Of the many supporters of a single-payer health care system in the United States, some of the most ardent are small business owners who have struggled to continue offering coverage to their workers.
Among them are David Steil, a small business owner and former Republican — yes, Republican — state legislator in Pennsylvania who earlier this year became president of the advocacy group Health Care 4 All PA.
Another supporter is Vermont Gov. Peter Shumlin, who last Thursday signed a bill that sets the stage for the country’s first single-payer plan. If all goes as Shumlin and the bill’s many backers hope, all 620,000 Vermonters will eventually be enrolled in a state-run plan to replace Blue Cross, CIGNA and other private insurers whose business practices have contributed to the number of Vermonters without coverage — approximately 60,000 and growing.
Both men told me last week that their feelings were shaped by their backgrounds. Their experiences as businessmen convinced them that a health care system controlled by private insurers cannot be sustained, regardless of attempts to force those insurers to provide affordable access to care for all Americans. They are both skeptical that the Obama administration’s Affordable Care Act will provide the fix the country needs, even with the new regulations and consumer protections.
Steil, president and owner of a small manufacturing company in Bucks County, Pa., told me he grew increasingly frustrated about having no leverage in dealing with private insurers, which demanded double-digit premiums increases every year.
Shumlin, who along with his brother took over the management several years ago of a travel business their parents founded, echoed the same frustration. Shumlin, who also served as a legislator, shared another frustration with Steil: not being able to help political constituents, many of them farmers and small business owners, who called begging for help in finding coverage.
“During my 16 years in the legislature, my staff and I were frustrated time and again trying to help people who had lost their coverage and couldn’t find a single insurer willing to offer them a policy, usually because of a preexisting condition of some kind,” Steil said. “We could deal with almost everything else, but this was one thing we could not solve. There simply was no solution.”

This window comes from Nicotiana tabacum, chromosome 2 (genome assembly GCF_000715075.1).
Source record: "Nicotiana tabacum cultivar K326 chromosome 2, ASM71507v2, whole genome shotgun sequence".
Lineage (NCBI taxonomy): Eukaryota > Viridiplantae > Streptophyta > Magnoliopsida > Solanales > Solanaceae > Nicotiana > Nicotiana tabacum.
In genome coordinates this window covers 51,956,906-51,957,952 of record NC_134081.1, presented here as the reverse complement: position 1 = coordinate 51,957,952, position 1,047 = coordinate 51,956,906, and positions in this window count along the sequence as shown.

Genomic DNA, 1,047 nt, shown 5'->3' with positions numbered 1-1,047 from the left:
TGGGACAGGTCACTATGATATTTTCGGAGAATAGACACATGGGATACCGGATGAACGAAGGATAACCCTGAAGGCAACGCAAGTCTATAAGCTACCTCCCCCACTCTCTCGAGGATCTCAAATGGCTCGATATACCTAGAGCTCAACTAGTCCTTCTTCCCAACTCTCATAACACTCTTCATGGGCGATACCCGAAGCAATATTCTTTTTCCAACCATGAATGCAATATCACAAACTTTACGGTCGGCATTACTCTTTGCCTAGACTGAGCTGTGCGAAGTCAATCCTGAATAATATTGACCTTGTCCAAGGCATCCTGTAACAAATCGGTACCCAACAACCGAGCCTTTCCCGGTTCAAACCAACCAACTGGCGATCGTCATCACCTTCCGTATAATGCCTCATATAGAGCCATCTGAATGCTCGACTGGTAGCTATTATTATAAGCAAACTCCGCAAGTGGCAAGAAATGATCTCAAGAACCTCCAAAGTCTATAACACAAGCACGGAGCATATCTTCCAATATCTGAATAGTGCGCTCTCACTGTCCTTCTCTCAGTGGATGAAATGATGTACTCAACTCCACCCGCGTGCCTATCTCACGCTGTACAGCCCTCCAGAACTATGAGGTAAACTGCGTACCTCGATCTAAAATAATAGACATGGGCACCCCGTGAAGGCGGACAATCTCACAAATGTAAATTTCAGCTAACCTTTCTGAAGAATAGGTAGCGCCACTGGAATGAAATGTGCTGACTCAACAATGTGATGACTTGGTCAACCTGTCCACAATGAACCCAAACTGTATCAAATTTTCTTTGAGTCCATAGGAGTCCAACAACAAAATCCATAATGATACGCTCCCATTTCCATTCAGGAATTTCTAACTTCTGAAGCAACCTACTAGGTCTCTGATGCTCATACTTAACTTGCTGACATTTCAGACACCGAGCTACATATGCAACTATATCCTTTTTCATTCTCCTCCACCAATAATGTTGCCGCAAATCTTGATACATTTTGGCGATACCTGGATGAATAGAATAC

I know exactly what he means. I have spoken to hundreds of groups about the health insurance industry over the past two years, and invariably at least one person — and sometimes several — will grab me afterwards to ask for my advice on obtaining coverage. They assume that someone who spent two decades as an insurance company executive ought to be able to help them out.
Unfortunately, I have no better answers than Steil or Shumlin had for those constituents. If you’ve been sick in the past, or have a spouse or child who has been treated for one of hundreds of conditions insurers consider “preexisting,” about the only way you can get coverage is to convince an employer that still offers health care benefits to hire you. Good luck pulling that off in this economy.
And if you would much rather work for a small employer or become your own boss, be prepared to remain in the ranks of the uninsured.
The number of employers of any size still offering coverage dropped from 69 percent to 60 percent between 2000 and 2009, according to the Kaiser Family Foundation. The decline has been much steeper among small businesses with 10 or fewer workers. In 2009, far fewer than half of them were still offering coverage.
The Affordable Care Act, which provides tax breaks to small employers if they offer coverage and subsidize premiums for their workers, might at least slow that trend. Some of the big insurance companies have reported a recent uptick in the number of small businesses offering coverage — many for the first time — as a result of those tax breaks.
But even with financial help from the government, most small companies are still finding it difficult to pay what insurance firms are demanding. Another Kaiser Family Foundation study found that health insurance premiums employers paid for their workers in 2010 stood at $13,770 for family coverage — more than double what they paid just 10 years earlier.
In a Crain’s magazine survey of 300 small businesses in Michigan earlier this month, 24 percent said they had considered cancelling their group policies in 2011, primarily because of rising premiums. Several employers in Michigan did drop coverage.
Of those that decided to offer benefits for at least another year, a growing percentage are making employees pay a heftier share of the premium, and they’re shifting them into plans with higher deductibles. A survey this month by PriceWaterhouseCoopers (PwC) found that 17 percent of employers offered high-deductible plans, up from 13 percent last year. PwC says that if the trend continues — and why wouldn’t it? — high deductible plans will be the most common type of coverage by 2014.
Low income individuals and families will become eligible that year for subsidies from the federal government to help them pay their premiums. But even so, Steil and Shumlin don’t believe the current system, dominated by private insurers, is sustainable in the long haul. You can’t keep shifting more of the cost of both coverage and care to people–and also make them pay increasing amounts of tax dollars in subsidies that will go straight to private insurers–and not expect people to eventually stage a rebellion.
Private insurers, say Steil and Shumlin, have had their chance to control costs and expand access and have failed miserably. It is time, they believe, to replace them with a single payer — the government.